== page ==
While that, indeed, is still very impossible, the pandemonium that erupted amongst both fans, players, upper management, lower management, a field maintenance crew, and, of course, the team mascot, was deceptive.
It was even rumored the Silverdome roof elevated sporadically at least 7 1/2 inches.
And you can blame the indistinct -- yet very positive -- chaos on the right knee of rookie quarterback Mike McMahon.
After McMahon's knee struck the turf in the waning seconds of the 4th quarter, the Lions had finally notched their first victory of the NFL regular season. It didn't come easy, however.
The Lions dominated the first half, which witnessed a Todd Lyght 59-yard interception return for a touchdown, and a McMahon one-yard score setup by a 69-yard Scotty Anderson reception. The team entered the second half harboring a commanding 20-7 lead.
However, that lead vanished when Minnesota answered with two Randy Moss touchdown receptions to hand the Vikings a 24-20 advantage. Detroit, who until that point had seemed unmotivated and out-of-sync both offensively and defensively, were in danger of blowing yet another second half lead.
The Lions responded to the pressure on their ensuing possession, as McMahon led an 80-yard, 13-play drive, which included a 22-yard quarterback scamper and ended on Schlesinger's one-yard touchdown burst.
After the two teams traded possessions for the remainder of the 4th period, Vikings' quarterback Todd Bouma -- with just 9 seconds remaining -- tossed an incomplete pass on 4th down to seal the Lions' win.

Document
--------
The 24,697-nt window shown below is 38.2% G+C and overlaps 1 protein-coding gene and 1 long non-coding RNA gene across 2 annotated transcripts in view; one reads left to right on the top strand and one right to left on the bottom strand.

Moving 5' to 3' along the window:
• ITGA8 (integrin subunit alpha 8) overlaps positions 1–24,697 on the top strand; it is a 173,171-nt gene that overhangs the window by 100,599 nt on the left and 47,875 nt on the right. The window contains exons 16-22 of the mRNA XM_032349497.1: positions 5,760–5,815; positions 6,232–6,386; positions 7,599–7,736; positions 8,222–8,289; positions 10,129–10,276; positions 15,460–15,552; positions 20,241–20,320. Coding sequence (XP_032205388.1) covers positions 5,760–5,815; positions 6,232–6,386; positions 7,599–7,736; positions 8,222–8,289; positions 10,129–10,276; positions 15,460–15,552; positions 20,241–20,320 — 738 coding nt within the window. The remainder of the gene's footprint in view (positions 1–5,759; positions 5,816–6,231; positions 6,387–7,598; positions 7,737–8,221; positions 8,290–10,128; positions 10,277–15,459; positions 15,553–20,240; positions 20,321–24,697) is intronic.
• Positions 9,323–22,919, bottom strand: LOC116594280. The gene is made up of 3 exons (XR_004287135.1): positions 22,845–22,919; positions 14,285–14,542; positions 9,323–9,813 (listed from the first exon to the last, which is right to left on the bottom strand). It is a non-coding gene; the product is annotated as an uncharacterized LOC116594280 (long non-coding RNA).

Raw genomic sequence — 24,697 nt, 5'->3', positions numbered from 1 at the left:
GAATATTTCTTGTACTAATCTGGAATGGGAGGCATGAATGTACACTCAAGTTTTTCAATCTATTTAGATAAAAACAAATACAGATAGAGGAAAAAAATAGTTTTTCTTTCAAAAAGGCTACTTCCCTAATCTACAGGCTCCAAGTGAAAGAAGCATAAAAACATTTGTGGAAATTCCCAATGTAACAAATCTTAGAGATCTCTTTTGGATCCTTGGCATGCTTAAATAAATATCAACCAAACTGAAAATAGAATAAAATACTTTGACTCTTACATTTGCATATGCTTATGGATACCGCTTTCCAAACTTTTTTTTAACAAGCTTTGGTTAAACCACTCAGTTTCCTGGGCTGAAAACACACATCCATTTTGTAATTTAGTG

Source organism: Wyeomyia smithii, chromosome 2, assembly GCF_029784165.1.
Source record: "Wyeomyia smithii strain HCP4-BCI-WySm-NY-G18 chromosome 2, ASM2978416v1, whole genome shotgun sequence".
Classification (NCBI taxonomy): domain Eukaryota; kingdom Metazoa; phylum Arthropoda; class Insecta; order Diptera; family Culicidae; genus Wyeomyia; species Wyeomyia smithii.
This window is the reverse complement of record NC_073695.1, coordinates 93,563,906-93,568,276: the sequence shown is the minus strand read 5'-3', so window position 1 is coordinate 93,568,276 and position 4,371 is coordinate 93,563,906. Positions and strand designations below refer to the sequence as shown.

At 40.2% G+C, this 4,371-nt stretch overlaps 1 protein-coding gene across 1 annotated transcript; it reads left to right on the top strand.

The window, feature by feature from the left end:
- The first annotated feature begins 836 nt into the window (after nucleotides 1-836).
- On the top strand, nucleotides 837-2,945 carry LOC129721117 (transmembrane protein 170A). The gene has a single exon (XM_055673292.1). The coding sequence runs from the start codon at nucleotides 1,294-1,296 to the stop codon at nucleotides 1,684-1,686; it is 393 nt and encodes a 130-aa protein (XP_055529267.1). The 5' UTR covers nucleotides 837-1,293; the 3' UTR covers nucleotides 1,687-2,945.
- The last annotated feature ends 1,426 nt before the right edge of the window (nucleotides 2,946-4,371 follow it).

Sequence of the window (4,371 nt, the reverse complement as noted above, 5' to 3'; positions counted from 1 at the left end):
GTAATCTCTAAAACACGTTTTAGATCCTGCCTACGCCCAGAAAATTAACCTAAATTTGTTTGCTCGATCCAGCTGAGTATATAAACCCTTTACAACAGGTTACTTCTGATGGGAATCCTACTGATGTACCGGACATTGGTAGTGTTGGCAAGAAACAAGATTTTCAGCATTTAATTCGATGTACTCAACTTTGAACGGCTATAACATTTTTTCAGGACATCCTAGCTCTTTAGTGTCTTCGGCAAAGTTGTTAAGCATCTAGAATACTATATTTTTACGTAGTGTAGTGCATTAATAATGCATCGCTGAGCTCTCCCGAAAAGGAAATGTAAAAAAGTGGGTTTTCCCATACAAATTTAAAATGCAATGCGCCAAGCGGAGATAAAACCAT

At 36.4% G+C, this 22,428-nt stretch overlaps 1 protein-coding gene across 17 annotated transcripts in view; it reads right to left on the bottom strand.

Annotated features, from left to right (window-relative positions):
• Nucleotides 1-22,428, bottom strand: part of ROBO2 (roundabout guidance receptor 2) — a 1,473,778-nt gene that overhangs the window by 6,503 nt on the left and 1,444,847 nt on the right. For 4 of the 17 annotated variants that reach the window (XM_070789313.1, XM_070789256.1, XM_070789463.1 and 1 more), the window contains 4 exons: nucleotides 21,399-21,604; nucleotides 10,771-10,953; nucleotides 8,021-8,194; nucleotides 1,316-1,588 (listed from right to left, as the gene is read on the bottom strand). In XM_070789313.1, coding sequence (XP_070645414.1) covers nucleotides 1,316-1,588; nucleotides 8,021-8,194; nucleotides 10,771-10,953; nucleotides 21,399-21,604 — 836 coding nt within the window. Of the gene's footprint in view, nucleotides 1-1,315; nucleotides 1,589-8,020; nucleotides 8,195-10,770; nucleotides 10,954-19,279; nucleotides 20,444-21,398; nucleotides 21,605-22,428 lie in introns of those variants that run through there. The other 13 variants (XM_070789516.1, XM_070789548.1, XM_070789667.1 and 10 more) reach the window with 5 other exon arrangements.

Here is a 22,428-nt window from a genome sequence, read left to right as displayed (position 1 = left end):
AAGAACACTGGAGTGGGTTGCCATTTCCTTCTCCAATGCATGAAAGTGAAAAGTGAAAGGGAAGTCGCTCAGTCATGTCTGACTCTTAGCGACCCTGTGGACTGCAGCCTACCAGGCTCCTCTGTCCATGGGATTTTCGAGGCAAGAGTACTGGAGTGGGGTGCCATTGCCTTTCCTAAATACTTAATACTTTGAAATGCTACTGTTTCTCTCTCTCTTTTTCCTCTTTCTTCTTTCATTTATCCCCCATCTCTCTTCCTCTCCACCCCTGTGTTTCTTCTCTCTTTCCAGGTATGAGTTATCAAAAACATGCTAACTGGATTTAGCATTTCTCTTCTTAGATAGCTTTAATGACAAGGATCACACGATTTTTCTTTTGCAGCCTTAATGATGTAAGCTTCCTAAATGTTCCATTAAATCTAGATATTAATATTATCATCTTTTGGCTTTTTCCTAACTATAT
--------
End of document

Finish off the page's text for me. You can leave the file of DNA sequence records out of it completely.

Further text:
But it was McMahon who stole the show on Sunday.
The former Rutgers star accounted for 315 yards of total offense, completing 15 of 28 passes for 241 yards, and running for an additional 74 yards. It was McMahon's decisiveness, including no turnovers, that kept the ball club alive. Stewart finished with 91 yards rushing on 20 carries.
In the end, the Lions played spoiler, ending any chance of a Minnesota post-season berth. But that didn't seem to concern Detroit.
Head coach Marty Mornhinweg, frantically chasing his first victory as a Lions' head coach, found himself soaked from head-to-toe. Johnnie Morton launched his helmet into the air, and several Lions' seemed perplexed -- some forced to tears.
It wasn't a playoff victory. It wasn't a Super Bowl victory. But it was a start.
Monday's paper will read "1-12" for Detroit's current NFL standings. And while that chronicle may be brushed off, perhaps scoffed at by others, it will draw a smile from everyone in the Lions organization. And every fan of the honolulu blue and silver.
It was an early Christmas gift, and we're still busy unwrapping it.
The Lombardi Trophy will have to wait. It isn't going anywhere.